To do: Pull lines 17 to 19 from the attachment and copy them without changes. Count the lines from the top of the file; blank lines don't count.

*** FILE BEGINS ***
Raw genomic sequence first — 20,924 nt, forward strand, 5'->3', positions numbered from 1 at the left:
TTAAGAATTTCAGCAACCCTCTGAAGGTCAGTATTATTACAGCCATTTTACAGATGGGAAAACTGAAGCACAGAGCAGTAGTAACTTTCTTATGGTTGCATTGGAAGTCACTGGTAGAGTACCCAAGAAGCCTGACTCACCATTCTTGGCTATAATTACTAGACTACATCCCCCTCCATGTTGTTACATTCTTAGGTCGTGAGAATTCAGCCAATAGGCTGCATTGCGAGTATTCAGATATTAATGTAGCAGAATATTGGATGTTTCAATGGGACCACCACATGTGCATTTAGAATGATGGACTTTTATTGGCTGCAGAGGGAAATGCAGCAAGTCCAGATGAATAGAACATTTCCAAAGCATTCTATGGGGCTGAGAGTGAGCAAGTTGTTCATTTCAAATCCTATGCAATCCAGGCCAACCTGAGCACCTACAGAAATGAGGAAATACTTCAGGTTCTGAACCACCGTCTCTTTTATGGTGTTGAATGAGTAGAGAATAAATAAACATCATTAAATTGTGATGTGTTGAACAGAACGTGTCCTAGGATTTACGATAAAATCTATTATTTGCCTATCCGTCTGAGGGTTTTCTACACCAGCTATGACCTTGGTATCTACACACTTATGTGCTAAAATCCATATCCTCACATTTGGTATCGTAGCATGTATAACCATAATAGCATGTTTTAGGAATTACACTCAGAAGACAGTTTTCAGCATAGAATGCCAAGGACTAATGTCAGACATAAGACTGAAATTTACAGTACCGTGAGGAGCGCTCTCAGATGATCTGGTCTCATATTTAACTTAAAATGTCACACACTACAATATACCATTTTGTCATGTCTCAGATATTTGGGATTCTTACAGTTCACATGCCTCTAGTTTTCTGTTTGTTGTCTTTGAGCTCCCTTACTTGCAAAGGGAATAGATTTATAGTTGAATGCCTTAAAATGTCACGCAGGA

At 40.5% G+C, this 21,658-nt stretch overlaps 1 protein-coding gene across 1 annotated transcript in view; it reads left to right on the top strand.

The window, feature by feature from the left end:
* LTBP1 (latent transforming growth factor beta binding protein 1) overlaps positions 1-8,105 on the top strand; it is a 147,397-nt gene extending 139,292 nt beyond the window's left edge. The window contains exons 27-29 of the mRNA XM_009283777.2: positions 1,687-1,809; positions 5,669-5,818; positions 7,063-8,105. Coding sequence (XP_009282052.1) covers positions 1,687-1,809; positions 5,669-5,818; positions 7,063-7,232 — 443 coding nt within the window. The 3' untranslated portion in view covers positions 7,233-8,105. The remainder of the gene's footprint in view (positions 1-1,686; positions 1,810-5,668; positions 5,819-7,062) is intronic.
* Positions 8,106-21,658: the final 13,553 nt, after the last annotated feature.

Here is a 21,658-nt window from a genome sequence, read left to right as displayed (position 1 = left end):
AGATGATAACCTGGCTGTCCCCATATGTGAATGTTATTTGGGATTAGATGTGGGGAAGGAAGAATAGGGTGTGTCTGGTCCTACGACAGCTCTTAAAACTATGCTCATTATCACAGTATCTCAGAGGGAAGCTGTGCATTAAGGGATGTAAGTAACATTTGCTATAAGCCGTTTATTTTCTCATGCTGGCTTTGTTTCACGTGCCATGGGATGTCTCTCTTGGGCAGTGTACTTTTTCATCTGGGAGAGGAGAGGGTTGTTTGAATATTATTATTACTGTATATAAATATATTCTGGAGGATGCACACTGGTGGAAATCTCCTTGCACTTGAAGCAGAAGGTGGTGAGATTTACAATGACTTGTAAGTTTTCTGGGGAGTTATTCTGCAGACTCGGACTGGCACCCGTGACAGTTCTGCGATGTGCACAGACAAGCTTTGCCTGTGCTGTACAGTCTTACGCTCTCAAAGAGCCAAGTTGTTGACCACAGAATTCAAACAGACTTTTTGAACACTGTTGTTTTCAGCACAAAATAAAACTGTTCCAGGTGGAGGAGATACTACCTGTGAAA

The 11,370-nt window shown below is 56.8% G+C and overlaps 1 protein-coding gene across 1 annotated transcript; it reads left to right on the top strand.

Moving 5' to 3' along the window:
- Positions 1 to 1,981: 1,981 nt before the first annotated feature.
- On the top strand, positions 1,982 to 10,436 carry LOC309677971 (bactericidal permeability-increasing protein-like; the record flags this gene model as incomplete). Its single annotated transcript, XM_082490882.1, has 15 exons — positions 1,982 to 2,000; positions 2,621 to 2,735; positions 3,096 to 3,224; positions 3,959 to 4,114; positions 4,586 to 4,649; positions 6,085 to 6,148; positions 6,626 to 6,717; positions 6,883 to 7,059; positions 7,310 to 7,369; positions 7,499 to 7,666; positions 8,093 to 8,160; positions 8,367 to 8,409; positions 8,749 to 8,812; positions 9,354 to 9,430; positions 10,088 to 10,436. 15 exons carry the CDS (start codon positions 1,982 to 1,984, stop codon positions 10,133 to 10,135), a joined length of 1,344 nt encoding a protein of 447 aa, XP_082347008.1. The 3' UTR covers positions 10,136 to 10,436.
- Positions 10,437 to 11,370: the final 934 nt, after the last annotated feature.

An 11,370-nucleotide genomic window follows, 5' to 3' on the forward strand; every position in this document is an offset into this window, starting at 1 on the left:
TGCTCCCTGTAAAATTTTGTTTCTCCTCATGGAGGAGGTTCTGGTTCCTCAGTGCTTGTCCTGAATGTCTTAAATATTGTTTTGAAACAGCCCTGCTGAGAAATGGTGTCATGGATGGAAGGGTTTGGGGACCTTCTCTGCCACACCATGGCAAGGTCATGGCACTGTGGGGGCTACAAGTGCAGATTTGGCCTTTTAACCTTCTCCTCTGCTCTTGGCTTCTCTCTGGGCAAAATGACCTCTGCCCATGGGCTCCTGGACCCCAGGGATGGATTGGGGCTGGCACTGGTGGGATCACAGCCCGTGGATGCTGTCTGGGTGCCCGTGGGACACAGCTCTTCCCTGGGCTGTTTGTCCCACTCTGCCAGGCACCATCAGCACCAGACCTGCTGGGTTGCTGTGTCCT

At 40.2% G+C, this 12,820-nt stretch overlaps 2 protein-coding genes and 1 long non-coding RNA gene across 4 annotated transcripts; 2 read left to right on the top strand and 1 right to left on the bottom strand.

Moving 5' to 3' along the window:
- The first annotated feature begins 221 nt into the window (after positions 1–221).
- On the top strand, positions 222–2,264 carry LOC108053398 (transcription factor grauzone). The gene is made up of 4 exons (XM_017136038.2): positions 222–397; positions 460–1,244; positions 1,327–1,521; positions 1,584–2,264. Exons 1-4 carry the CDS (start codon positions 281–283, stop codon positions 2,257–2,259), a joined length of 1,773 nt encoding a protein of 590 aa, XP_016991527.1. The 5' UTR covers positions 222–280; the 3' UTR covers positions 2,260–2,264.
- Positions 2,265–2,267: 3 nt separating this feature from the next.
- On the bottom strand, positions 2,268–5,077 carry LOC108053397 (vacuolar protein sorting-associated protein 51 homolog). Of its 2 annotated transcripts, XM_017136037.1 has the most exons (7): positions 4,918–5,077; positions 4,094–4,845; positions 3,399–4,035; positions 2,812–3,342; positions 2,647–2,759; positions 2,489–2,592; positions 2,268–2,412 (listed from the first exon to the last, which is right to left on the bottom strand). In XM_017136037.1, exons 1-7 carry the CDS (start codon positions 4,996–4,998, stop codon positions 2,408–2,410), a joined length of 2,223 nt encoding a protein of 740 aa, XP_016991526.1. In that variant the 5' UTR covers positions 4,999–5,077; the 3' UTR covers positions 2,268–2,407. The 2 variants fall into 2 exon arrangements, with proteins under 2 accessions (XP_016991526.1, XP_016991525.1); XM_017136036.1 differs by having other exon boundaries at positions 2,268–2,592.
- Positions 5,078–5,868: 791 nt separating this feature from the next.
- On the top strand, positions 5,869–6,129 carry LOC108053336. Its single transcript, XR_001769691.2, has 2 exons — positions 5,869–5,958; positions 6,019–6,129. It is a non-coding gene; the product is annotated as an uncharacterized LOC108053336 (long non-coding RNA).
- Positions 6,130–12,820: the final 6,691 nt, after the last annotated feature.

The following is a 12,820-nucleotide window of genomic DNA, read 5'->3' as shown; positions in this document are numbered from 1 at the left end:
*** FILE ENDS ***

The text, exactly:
Moving 5' to 3' along the window:
- The first annotated feature begins 221 nt into the window (after positions 1–221).
- On the top strand, positions 222–2,264 carry LOC108053398 (transcription factor grauzone). The gene is made up of 4 exons (XM_017136038.2): positions 222–397; positions 460–1,244; positions 1,327–1,521; positions 1,584–2,264. Exons 1-4 carry the CDS (start codon positions 281–283, stop codon positions 2,257–2,259), a joined length of 1,773 nt encoding a protein of 590 aa, XP_016991527.1. The 5' UTR covers positions 222–280; the 3' UTR covers positions 2,260–2,264.